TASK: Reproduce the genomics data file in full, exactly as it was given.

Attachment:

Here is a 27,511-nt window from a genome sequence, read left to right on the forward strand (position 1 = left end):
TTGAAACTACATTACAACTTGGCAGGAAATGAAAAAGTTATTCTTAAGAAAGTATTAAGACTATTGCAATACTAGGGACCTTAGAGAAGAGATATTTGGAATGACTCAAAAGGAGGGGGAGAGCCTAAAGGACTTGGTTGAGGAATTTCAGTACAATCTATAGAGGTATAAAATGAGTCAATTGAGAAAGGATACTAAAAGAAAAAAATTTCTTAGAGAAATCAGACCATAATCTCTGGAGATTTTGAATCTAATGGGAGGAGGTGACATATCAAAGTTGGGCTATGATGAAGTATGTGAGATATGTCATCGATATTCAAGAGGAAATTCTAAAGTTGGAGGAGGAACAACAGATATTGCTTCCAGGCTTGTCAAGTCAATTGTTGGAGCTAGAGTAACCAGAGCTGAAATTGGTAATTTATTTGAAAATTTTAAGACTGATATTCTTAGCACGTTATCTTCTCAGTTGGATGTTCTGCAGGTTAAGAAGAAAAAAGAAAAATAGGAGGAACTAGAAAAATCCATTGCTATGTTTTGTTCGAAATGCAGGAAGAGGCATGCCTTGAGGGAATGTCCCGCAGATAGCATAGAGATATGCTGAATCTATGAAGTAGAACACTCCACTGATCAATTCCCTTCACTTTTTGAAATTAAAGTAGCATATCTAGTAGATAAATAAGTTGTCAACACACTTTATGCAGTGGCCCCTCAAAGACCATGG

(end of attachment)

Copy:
Here is a 27,511-nt window from a genome sequence, read left to right on the forward strand (position 1 = left end):
TTGAAACTACATTACAACTTGGCAGGAAATGAAAAAGTTATTCTTAAGAAAGTATTAAGACTATTGCAATACTAGGGACCTTAGAGAAGAGATATTTGGAATGACTCAAAAGGAGGGGGAGAGCCTAAAGGACTTGGTTGAGGAATTTCAGTACAATCTATAGAGGTATAAAATGAGTCAATTGAGAAAGGATACTAAAAGAAAAAAATTTCTTAGAGAAATCAGACCATAATCTCTGGAGATTTTGAATCTAATGGGAGGAGGTGACATATCAAAGTTGGGCTATGATGAAGTATGTGAGATATGTCATCGATATTCAAGAGGAAATTCTAAAGTTGGAGGAGGAACAACAGATATTGCTTCCAGGCTTGTCAAGTCAATTGTTGGAGCTAGAGTAACCAGAGCTGAAATTGGTAATTTATTTGAAAATTTTAAGACTGATATTCTTAGCACGTTATCTTCTCAGTTGGATGTTCTGCAGGTTAAGAAGAAAAAAGAAAAATAGGAGGAACTAGAAAAATCCATTGCTATGTTTTGTTCGAAATGCAGGAAGAGGCATGCCTTGAGGGAATGTCCCGCAGATAGCATAGAGATATGCTGAATCTATGAAGTAGAACACTCCACTGATCAATTCCCTTCACTTTTTGAAATTAAAGTAGCATATCTAGTAGATAAATAAGTTGTCAACACACTTTATGCAGTGGCCCCTCAAAGACCATGG